During your intro call, he’ll talk about, “What do you have? What are your goals? And how can I help?” And help is sometimes as simple as helping you visualise or architect a solution on a piece of paper. “Data goes from here to there, you process it, you store it. And then the next step is this module. The next step is this.” Making you understand — and talking about — your available options and the pros and cons of each option already helps a lot.

He knows because he does this for a living. He knows a lot more about building a machine learning system than somebody whose primary expertise is chemical dosing or running reverse osmosis membrane.

Having a personal brand helps attract these introductory conversations. Then, if clients see that they and Prateek are a good fit, they could explore further. “Prateek, you helped me with this knowledge. Do you also have a product that addresses this?” This is when he introduces Plutoshift. “If you need a product like this, we have it here. We are working with large, Fortune 500 companies. So, we're happy to provide references.”

This is how Prateek tries to sequence these events. First, he tries to be helpful. If somebody has a machine learning question, he hopes that they come to him for a consultation. And he does all these consultations for free. Simply put, his personal brand is almost like the open part of the funnel though it’s not something that’s engaging the company’s resources as a pre-sales.

 

Leveraging His Personal Brand

When it comes to thought leadership, speaking events, and podcasts, Prateek shared that he’s doing all these as Prateek Joshi.

When he’s on his podcast, for example, he doesn’t usually talk about Plutoshift. It’s mostly focused on a specific topic such as using machine learning for the climate or building a machine learning career. The intent behind his podcast is to share knowledge and not necessarily market Plutoshift.

However, at the same time, there are podcasts inviting him where they want to talk about what is Plutoshift doing or how is the company solving climate problems for their customers. In those cases, he does talk about his company. But mostly, he’s doing all things as Prateek Joshi the person and not Plutoshift the company.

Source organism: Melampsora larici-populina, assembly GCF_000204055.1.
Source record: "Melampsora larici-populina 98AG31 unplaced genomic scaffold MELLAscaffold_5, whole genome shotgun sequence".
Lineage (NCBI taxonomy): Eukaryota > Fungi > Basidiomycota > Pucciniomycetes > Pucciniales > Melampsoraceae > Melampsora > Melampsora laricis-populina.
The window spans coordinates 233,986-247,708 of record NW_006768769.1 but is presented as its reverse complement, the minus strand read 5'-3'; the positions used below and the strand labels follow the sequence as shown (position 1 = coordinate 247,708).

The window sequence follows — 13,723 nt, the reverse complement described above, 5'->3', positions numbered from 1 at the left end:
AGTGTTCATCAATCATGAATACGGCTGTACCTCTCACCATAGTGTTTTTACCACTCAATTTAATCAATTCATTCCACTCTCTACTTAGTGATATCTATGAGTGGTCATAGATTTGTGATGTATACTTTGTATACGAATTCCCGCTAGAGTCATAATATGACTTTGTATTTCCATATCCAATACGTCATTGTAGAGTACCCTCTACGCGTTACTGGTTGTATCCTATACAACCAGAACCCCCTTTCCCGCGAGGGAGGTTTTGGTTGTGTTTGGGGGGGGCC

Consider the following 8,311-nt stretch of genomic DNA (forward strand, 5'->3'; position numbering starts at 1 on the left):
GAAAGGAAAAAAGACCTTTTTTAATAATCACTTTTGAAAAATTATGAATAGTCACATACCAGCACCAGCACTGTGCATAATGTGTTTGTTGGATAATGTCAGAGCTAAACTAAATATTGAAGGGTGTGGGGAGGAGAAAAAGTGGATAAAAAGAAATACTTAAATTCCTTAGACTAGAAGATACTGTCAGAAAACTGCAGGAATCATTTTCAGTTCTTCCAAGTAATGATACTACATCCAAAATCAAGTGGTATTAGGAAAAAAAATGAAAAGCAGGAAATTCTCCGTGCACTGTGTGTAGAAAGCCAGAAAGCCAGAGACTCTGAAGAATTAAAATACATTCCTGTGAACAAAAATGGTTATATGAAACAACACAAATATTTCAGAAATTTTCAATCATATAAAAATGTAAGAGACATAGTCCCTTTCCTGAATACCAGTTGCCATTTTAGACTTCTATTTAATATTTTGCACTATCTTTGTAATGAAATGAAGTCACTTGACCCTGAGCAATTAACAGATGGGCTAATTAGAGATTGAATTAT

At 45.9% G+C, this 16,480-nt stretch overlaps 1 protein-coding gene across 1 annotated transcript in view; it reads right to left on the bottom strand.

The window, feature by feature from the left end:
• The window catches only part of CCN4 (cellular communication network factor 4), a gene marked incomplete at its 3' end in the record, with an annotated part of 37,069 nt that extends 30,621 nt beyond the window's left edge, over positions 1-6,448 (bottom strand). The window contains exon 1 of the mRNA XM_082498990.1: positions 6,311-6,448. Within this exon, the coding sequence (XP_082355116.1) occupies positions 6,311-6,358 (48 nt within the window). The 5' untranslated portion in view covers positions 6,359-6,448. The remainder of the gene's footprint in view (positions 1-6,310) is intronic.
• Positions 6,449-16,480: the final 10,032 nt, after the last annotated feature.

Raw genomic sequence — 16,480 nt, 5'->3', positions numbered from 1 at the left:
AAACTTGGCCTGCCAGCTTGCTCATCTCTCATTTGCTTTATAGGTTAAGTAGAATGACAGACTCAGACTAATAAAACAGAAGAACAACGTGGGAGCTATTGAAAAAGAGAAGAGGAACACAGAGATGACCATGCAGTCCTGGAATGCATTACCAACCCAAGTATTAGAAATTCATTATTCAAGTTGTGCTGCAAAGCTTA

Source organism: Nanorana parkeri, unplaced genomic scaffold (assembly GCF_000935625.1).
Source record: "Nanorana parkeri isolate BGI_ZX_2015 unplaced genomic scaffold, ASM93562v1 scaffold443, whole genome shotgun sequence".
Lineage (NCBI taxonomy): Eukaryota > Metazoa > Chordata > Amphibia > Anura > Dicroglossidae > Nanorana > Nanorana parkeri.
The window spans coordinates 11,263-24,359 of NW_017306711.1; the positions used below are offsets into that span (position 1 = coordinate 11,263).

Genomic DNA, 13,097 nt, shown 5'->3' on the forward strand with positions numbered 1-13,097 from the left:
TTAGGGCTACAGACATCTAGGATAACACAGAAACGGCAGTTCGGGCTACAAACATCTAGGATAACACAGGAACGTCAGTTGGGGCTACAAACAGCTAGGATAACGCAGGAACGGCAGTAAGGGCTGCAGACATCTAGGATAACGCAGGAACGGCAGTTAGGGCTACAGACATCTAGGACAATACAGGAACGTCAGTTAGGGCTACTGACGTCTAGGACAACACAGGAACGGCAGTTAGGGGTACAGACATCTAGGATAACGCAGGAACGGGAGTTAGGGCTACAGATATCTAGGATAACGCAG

But how do other people in the organisation feel about there being this dichotomy between Prateek the brand and Plutoshift the brand? Is there anxiety among people about the CEO becoming the brand?

Prateek said that he’s been very open about this with his teammates and current and potential future investors. And he thinks it’s part of the reason why their investors chose to work with his company.

If only Plutoshift exists and the CEO or the founder has no standing in the community, how will they attract new investors? How will they attract new teammates? How will they attract new customers? Because before they get attracted to the entity, they always look at the person first. It's almost like a visceral reaction — you want to look up who's doing it.

For instance, when he first heard about The UnNoticed Entrepreneur podcast, the first thing he did is to look me up. And learning about me got him excited. As humans, it’s a visceral reaction that when we hear about something, we’d want to know who’s doing it.

 

Image from Plutoshift

 

In the last five years of their track record, having Prateek’s personal brand has worked to the company’s advantage — and it has worked really well. As a brand, Prateek Joshi can be used to accelerate, at least with his company, the growth at the top of their funnel.

If you’re helpful to the community, a lot of that comes back, too. For instance, he was helpful to somebody three years ago. Now, that somebody could be referring him to others. “I know this amazing machine learning person looking for a new project. Do you want to talk to him?” At the end of the day, it becomes a good part of building your team and network. This is why Prateek tries to be a useful member of the machine learning community.

If you keep doing that over time, the benefits will be enormous — in terms of building a company that attracts both talent and future investors.

To find out more about him, visit www.prateekj.com. If you want to learn more about Plutoshift, visit www.plutoshift.com.

This article is based on a transcript from my podcast The UnNoticed Entrepreneur, you can listen here.